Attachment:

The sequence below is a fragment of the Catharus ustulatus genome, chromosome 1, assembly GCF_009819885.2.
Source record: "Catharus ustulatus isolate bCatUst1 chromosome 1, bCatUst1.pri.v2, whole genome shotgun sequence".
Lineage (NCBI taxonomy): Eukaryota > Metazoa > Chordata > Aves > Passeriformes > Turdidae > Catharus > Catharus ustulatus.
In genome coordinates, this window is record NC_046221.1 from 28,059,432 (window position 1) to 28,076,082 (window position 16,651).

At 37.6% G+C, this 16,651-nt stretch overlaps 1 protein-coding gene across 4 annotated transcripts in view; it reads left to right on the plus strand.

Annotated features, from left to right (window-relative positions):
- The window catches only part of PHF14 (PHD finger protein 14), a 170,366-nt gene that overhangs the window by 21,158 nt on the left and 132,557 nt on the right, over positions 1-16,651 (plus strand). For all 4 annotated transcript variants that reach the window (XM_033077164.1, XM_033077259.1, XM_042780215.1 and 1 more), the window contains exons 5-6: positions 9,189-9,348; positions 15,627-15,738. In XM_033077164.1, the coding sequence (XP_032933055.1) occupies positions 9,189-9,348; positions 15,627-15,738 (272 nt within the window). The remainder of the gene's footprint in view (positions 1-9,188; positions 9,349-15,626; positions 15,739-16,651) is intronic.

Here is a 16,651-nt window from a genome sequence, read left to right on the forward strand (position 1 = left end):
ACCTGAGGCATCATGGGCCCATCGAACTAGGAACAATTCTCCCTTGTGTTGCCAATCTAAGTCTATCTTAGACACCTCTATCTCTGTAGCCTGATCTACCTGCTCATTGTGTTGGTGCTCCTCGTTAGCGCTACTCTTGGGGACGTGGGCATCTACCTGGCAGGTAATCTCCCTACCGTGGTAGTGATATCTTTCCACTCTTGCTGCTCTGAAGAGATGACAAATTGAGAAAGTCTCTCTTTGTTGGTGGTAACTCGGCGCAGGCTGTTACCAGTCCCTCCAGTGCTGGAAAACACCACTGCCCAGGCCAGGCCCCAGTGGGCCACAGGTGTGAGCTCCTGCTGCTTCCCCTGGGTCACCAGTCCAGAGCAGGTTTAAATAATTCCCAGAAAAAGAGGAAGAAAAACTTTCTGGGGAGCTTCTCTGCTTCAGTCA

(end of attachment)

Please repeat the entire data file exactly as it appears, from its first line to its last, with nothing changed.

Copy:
The sequence below is a fragment of the Catharus ustulatus genome, chromosome 1, assembly GCF_009819885.2.
Source record: "Catharus ustulatus isolate bCatUst1 chromosome 1, bCatUst1.pri.v2, whole genome shotgun sequence".
Lineage (NCBI taxonomy): Eukaryota > Metazoa > Chordata > Aves > Passeriformes > Turdidae > Catharus > Catharus ustulatus.
In genome coordinates, this window is record NC_046221.1 from 28,059,432 (window position 1) to 28,076,082 (window position 16,651).

At 37.6% G+C, this 16,651-nt stretch overlaps 1 protein-coding gene across 4 annotated transcripts in view; it reads left to right on the plus strand.

Annotated features, from left to right (window-relative positions):
- The window catches only part of PHF14 (PHD finger protein 14), a 170,366-nt gene that overhangs the window by 21,158 nt on the left and 132,557 nt on the right, over positions 1-16,651 (plus strand). For all 4 annotated transcript variants that reach the window (XM_033077164.1, XM_033077259.1, XM_042780215.1 and 1 more), the window contains exons 5-6: positions 9,189-9,348; positions 15,627-15,738. In XM_033077164.1, the coding sequence (XP_032933055.1) occupies positions 9,189-9,348; positions 15,627-15,738 (272 nt within the window). The remainder of the gene's footprint in view (positions 1-9,188; positions 9,349-15,626; positions 15,739-16,651) is intronic.

Here is a 16,651-nt window from a genome sequence, read left to right on the forward strand (position 1 = left end):
ACCTGAGGCATCATGGGCCCATCGAACTAGGAACAATTCTCCCTTGTGTTGCCAATCTAAGTCTATCTTAGACACCTCTATCTCTGTAGCCTGATCTACCTGCTCATTGTGTTGGTGCTCCTCGTTAGCGCTACTCTTGGGGACGTGGGCATCTACCTGGCAGGTAATCTCCCTACCGTGGTAGTGATATCTTTCCACTCTTGCTGCTCTGAAGAGATGACAAATTGAGAAAGTCTCTCTTTGTTGGTGGTAACTCGGCGCAGGCTGTTACCAGTCCCTCCAGTGCTGGAAAACACCACTGCCCAGGCCAGGCCCCAGTGGGCCACAGGTGTGAGCTCCTGCTGCTTCCCCTGGGTCACCAGTCCAGAGCAGGTTTAAATAATTCCCAGAAAAAGAGGAAGAAAAACTTTCTGGGGAGCTTCTCTGCTTCAGTCA